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Buffalo-Niagara Falls has the weakest job creation outlook for the fourth quarter among the state's metropolitan areas, according to a survey of employers by Manpower Inc.

The poll found that only 6 percent of area companies plan to beef up their labor force during October, November and December.

On the other hand, only 6 percent of respondents expect to cut staffs, leaving most companies -- 88 percent -- hanging on at their present job levels.

On the Niagara Frontier, "I think people are trying to jump-start the economy, but it's not catching yet," said Lenard Morris, area manager for the temporary staffing agency.

Although many skilled job categories are tight, with qualified applicants in high demand, the region's overall job picture lags behind other urban areas, he said.

The official unemployment rate was 7.1 percent in July for Erie and Niagara counties, inflated by the strike at General Motors. The Labor Department rate, translating to 42,200 out of work, is expected to improve for August following the recall of autoworkers.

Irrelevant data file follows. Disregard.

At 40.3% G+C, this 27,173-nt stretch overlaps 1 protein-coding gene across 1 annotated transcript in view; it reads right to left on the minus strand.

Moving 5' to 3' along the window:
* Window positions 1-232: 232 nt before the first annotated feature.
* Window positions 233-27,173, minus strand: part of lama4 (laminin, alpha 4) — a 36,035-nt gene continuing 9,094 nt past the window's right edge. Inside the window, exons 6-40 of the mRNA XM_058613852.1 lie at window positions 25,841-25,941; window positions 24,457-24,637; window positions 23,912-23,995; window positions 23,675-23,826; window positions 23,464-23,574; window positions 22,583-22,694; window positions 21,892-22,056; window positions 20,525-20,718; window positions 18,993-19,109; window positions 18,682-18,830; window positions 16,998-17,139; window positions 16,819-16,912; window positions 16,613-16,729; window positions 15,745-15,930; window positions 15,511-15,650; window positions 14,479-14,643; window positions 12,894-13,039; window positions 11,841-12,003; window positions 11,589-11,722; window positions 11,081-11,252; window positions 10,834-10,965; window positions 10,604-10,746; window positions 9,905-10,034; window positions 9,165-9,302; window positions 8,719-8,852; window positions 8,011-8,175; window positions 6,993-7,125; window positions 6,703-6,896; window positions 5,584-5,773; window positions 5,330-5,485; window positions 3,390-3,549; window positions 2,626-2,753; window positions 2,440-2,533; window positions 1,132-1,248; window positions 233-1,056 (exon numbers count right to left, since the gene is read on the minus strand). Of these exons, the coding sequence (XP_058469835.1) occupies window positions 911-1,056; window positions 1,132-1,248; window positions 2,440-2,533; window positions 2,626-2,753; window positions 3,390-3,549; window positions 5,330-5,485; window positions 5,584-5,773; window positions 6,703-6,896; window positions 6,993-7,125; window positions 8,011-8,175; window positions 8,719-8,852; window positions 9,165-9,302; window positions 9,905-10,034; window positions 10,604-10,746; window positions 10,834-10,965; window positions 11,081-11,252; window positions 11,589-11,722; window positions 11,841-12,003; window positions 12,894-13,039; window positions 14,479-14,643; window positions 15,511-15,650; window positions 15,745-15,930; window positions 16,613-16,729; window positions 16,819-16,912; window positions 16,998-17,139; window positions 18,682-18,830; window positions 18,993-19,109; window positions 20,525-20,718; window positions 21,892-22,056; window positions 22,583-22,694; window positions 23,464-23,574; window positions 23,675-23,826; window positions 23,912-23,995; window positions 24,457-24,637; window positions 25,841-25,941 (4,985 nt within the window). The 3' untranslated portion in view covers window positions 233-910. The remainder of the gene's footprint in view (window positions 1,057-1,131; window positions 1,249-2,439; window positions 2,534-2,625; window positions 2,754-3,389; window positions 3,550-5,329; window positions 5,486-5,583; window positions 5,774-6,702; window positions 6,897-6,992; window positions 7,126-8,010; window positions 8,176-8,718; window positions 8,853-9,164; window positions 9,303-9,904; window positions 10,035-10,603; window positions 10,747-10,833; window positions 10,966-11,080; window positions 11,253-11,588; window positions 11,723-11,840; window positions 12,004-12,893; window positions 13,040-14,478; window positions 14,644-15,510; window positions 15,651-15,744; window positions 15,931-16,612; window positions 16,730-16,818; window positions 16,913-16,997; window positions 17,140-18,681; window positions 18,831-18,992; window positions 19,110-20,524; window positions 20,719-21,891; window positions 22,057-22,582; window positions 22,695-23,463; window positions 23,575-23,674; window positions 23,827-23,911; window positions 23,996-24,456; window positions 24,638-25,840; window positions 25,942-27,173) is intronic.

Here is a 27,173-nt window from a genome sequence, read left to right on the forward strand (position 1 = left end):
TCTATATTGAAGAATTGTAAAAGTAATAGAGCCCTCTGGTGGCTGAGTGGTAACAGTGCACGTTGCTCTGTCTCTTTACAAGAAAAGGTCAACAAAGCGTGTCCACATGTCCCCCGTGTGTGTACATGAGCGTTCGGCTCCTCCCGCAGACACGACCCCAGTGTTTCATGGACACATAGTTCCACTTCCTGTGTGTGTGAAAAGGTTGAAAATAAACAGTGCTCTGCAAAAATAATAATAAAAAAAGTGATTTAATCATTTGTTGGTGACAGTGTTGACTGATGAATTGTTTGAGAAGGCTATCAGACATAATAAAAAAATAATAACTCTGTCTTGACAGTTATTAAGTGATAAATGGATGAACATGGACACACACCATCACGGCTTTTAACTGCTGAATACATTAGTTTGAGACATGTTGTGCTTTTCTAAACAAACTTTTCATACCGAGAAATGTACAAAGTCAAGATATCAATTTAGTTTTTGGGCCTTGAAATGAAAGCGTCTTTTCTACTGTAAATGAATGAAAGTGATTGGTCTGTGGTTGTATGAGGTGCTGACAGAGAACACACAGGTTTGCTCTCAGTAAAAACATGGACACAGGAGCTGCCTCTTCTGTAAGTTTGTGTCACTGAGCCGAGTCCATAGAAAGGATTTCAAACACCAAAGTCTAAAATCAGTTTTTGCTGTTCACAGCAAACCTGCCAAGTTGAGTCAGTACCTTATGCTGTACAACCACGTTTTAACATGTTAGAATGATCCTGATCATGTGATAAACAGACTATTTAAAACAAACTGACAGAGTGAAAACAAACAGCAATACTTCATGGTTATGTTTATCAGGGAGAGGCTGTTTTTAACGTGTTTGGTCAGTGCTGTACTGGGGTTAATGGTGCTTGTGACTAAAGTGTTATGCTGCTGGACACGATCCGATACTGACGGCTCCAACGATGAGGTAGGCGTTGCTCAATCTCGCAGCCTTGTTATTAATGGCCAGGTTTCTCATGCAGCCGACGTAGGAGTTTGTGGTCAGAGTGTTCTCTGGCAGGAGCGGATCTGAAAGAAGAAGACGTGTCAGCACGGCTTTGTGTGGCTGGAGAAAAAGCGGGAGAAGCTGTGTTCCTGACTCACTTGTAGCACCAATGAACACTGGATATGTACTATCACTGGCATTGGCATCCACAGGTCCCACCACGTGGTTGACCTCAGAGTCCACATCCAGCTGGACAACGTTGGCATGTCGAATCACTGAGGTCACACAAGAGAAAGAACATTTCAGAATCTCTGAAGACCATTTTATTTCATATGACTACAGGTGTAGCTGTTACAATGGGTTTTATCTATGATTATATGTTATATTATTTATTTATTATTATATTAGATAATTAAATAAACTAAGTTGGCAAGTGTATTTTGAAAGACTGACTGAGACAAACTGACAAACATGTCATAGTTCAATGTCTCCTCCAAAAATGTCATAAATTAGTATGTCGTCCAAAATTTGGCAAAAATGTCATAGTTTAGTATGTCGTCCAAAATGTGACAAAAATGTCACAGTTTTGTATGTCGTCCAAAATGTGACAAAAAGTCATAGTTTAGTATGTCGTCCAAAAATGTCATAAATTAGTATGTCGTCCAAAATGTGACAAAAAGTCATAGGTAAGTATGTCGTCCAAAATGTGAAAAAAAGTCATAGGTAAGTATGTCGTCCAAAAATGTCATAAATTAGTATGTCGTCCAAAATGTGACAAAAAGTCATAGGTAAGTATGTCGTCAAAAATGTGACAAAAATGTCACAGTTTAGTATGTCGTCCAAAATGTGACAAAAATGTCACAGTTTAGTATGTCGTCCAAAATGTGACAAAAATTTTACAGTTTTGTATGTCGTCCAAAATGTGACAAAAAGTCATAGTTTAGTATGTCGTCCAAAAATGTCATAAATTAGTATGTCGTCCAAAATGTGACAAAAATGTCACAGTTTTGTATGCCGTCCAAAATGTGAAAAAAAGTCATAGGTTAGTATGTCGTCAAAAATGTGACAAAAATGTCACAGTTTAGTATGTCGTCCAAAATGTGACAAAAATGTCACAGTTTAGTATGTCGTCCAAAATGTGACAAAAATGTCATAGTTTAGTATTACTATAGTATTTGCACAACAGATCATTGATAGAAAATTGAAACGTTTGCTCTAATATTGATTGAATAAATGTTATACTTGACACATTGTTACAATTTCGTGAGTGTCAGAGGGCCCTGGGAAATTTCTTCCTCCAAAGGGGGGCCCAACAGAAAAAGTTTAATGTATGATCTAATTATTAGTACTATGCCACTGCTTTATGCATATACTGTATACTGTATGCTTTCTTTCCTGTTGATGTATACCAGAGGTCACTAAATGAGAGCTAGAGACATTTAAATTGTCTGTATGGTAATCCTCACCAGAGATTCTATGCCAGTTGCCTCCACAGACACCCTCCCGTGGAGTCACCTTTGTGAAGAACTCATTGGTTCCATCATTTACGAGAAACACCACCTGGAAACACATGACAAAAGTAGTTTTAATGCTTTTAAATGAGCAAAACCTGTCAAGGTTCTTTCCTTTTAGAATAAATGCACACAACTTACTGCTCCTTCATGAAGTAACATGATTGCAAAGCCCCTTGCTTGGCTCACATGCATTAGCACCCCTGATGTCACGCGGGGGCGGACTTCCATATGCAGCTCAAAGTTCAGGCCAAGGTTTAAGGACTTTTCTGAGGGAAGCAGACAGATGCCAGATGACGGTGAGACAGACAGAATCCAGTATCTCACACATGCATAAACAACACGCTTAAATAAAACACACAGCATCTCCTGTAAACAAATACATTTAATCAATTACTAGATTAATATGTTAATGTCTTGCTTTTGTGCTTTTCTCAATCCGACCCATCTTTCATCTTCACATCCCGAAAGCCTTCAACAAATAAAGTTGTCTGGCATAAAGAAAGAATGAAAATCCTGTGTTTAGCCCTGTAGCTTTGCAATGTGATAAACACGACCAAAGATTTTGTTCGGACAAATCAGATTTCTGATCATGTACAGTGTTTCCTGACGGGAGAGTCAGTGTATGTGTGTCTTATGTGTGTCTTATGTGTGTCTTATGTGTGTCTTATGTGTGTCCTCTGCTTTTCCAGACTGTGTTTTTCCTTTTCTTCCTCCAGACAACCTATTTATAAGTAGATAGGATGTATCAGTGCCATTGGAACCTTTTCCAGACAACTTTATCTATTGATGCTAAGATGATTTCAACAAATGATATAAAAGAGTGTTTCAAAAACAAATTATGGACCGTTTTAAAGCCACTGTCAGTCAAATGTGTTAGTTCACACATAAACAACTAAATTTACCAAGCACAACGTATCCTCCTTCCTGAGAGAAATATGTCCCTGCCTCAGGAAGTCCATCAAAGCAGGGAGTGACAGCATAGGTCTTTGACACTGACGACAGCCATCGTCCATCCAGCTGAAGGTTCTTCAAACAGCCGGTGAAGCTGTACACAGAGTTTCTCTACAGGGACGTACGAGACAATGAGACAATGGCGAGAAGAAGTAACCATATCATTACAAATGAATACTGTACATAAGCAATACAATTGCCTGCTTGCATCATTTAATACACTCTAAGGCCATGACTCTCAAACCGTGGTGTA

Although it doesn't predict actual job numbers, the Manpower survey provides an advance picture of the region's climate for employment. The temp agency polls more than 30 area companies about their hiring plans.

The outlook for the fourth quarter is dimmer than the previous three months, when 23 percent of respondents had planned to add staff and 13 percent intended to cut. But the forecast is marginally brighter than a year ago. At the end of 1997, 6 percent of employers told Manpower they planned to add jobs and 10 percent spoke of cutting back.

"Some of it (job outlook) can be seasonally oriented," Morris said. Companies letting go temporary summer help can darken the job picture.

Retail and wholesale businesses will have hiring opportunities, as stores gear up for their busiest season, Morris said.

But manufacturing, which has been on a mild upswing, will be trimming staff levels at year-end, as rising inventories cause factories to slow down.

And the services industry is producing mixed signals, with some employers planning cuts and others expecting to add jobs, the survey said.

Nationally, 29 percent of employers expect to add staff, 7 percent see declines and 60 percent expect no change. The remainder were uncertain about their employment outlook.

Manpower saw the greatest job opportunities nationally in wholesale and retail trades, construction and manufacturing. Nationally, manpower surveys 16,000 employers in 474 cities.

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